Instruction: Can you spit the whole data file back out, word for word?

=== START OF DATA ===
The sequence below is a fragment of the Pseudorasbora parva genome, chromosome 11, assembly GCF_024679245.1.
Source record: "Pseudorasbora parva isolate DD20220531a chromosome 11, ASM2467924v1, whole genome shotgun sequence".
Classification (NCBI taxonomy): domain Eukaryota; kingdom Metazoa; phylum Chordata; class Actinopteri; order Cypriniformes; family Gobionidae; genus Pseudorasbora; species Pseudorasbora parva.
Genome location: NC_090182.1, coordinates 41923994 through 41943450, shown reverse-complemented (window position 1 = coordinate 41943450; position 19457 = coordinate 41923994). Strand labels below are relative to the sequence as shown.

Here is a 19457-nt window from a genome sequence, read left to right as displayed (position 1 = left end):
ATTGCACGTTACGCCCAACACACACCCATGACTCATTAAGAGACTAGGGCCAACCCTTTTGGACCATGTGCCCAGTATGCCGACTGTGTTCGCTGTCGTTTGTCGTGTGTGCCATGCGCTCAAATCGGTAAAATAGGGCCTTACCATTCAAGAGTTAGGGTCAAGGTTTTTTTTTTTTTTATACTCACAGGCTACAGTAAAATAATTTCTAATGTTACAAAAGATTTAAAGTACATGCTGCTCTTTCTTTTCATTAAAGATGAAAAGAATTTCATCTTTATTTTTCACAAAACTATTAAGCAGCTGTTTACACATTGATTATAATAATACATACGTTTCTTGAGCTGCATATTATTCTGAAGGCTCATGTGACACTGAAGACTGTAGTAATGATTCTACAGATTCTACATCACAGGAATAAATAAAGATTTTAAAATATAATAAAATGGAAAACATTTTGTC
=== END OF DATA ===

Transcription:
The sequence below is a fragment of the Pseudorasbora parva genome, chromosome 11, assembly GCF_024679245.1.
Source record: "Pseudorasbora parva isolate DD20220531a chromosome 11, ASM2467924v1, whole genome shotgun sequence".
Classification (NCBI taxonomy): domain Eukaryota; kingdom Metazoa; phylum Chordata; class Actinopteri; order Cypriniformes; family Gobionidae; genus Pseudorasbora; species Pseudorasbora parva.
Genome location: NC_090182.1, coordinates 41923994 through 41943450, shown reverse-complemented (window position 1 = coordinate 41943450; position 19457 = coordinate 41923994). Strand labels below are relative to the sequence as shown.

Here is a 19457-nt window from a genome sequence, read left to right as displayed (position 1 = left end):
ATTGCACGTTACGCCCAACACACACCCATGACTCATTAAGAGACTAGGGCCAACCCTTTTGGACCATGTGCCCAGTATGCCGACTGTGTTCGCTGTCGTTTGTCGTGTGTGCCATGCGCTCAAATCGGTAAAATAGGGCCTTACCATTCAAGAGTTAGGGTCAAGGTTTTTTTTTTTTTTATACTCACAGGCTACAGTAAAATAATTTCTAATGTTACAAAAGATTTAAAGTACATGCTGCTCTTTCTTTTCATTAAAGATGAAAAGAATTTCATCTTTATTTTTCACAAAACTATTAAGCAGCTGTTTACACATTGATTATAATAATACATACGTTTCTTGAGCTGCATATTATTCTGAAGGCTCATGTGACACTGAAGACTGTAGTAATGATTCTACAGATTCTACATCACAGGAATAAATAAAGATTTTAAAATATAATAAAATGGAAAACATTTTGTC